Kindergarten Parents Design, Think and Observe

“As someone who works in tech with designers every day, I was excited and eager to learn how design thinking is being applied at a very early age. It was fascinating to observe the innate ability of children to think, reflect, test and adjust, when provided the right environment for doing so.”
- JK parent Deji Jimoh
Eager to learn more about the design thinking process and the importance of play in the lives of young children, JK and SK parents and their children came to school Tuesday evening for a TIDES-sponsored event. Consultant Sherry Kaufman, Junior Kindergarten teacher Tisha Johnson and Parker parent and long-ime Kindergarten Studio volunteer Erica Chandrasekhar facilitated this gathering, which began with an Italian dinner for families.
After their children departed to enjoy activities in another room, parents learned about the TIDES program, ways to engage in the design thinking process and the ability to recognize the deep and broad learning in children’s play. Facilitators led participants in an exercise to strengthen community through Tom Wujec’s Marshmallow Challenge and reflected on the value of relationships, collaboration and prototyping. Facilitators also shared two short videos of children interacting informally with peers, allowing parents to observe children learning through play.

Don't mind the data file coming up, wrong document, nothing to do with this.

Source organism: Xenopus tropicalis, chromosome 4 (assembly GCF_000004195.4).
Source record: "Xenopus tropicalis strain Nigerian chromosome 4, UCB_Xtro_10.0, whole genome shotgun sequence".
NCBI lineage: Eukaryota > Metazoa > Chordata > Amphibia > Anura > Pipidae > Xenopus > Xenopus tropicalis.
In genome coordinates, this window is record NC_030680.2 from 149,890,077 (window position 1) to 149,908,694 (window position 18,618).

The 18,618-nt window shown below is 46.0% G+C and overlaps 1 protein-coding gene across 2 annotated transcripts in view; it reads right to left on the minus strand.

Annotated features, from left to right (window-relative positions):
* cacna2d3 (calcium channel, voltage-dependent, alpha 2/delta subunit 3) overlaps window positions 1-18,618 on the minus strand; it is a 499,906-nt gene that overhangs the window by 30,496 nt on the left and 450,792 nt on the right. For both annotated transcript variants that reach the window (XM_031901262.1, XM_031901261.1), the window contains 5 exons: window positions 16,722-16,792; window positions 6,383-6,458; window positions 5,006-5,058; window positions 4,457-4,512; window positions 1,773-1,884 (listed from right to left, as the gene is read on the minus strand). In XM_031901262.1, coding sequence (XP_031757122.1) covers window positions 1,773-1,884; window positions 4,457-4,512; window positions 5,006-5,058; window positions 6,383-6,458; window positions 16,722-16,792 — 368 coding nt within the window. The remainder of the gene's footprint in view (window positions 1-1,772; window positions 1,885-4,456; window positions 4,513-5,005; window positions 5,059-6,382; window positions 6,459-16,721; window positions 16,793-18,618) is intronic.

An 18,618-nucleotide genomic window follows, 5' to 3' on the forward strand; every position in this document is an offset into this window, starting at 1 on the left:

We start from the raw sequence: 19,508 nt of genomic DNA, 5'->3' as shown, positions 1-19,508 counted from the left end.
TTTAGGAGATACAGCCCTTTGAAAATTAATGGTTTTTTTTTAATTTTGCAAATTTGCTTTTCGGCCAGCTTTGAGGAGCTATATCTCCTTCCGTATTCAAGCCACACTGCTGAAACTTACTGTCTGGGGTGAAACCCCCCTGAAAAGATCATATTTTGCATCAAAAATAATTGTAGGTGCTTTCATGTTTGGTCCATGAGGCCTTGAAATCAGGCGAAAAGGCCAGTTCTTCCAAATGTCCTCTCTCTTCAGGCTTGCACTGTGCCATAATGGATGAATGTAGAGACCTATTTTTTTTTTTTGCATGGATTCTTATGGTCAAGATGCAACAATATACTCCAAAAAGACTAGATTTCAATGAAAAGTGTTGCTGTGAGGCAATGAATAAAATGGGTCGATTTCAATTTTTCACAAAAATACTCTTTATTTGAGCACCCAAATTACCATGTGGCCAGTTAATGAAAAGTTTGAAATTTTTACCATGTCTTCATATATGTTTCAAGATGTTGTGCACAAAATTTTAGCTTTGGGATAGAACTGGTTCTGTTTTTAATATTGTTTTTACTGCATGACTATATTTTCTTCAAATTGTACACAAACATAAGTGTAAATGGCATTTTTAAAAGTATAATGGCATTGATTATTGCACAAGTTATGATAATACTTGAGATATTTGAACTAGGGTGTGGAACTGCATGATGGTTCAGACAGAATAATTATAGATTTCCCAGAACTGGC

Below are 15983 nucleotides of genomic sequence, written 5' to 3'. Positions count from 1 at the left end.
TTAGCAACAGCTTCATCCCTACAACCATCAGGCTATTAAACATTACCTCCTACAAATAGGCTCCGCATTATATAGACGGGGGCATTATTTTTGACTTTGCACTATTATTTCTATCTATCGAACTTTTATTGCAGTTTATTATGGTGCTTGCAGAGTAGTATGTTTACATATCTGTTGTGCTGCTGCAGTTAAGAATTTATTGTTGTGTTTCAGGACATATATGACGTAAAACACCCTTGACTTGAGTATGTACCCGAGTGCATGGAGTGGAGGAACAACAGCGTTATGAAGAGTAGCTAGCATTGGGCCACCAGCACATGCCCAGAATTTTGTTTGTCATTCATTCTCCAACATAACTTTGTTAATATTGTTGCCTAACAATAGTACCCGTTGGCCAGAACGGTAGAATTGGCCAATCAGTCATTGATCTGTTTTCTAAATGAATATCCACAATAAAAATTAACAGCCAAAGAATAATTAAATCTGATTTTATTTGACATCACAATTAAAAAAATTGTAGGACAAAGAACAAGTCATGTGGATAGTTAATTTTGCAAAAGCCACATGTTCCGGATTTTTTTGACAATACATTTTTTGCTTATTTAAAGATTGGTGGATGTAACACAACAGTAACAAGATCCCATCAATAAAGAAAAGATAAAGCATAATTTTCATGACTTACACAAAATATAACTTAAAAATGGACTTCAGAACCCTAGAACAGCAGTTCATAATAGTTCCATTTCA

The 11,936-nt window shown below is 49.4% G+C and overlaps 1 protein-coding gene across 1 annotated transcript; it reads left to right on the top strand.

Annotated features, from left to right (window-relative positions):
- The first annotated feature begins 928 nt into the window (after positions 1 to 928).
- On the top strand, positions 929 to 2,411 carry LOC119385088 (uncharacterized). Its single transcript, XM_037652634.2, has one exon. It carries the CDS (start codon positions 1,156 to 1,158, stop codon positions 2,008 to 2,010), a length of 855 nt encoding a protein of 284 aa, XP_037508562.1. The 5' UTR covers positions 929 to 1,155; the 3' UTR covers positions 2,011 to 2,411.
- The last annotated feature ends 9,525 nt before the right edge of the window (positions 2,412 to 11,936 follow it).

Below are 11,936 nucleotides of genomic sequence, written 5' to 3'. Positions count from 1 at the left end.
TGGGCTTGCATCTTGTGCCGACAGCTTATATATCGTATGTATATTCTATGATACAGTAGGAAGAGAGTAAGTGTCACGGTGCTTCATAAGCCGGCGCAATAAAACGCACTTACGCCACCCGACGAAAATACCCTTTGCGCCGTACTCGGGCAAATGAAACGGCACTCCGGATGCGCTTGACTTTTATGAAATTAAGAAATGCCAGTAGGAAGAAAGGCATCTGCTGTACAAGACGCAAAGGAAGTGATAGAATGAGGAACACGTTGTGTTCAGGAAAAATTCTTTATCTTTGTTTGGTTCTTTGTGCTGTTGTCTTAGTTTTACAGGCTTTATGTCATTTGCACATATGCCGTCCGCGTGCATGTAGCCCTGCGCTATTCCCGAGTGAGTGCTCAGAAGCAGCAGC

Johnson introduced “playmapping” as a technique for revealing the complex web of cognitive, social-emotional, fine/gross motor skill learning embedded in play. Parents and teachers then took part in a rich discussion that linked the skills children develop only in play with those they then hone when handling project work.
Chandrasekhar noted, “I’ve been volunteering with Sherry for almost six years, helping her document learning during her small Studio Days. She has done an amazing job of providing opportunities to educate parents on how children learn. Each year she has focused on a general theme for the Studio Days, showing the ways children benefit from learning in groups or the effect of limits on time and materials on learning. But throughout the years, it has grown into a larger theme, encompassing and teaching about Parker’s pedagogy, TIDES and the importance of design thinking.”
Kaufman, Johnson and Chandrasekhar encourage parents to attend the next design thinking event Tuesday, February 4 from 5:30 to 7 p.m. in the Sheridan Family Café.
Francis W. Parker School educates students to think and act with empathy, courage and clarity as responsible citizens and leaders in a diverse democratic society and global community.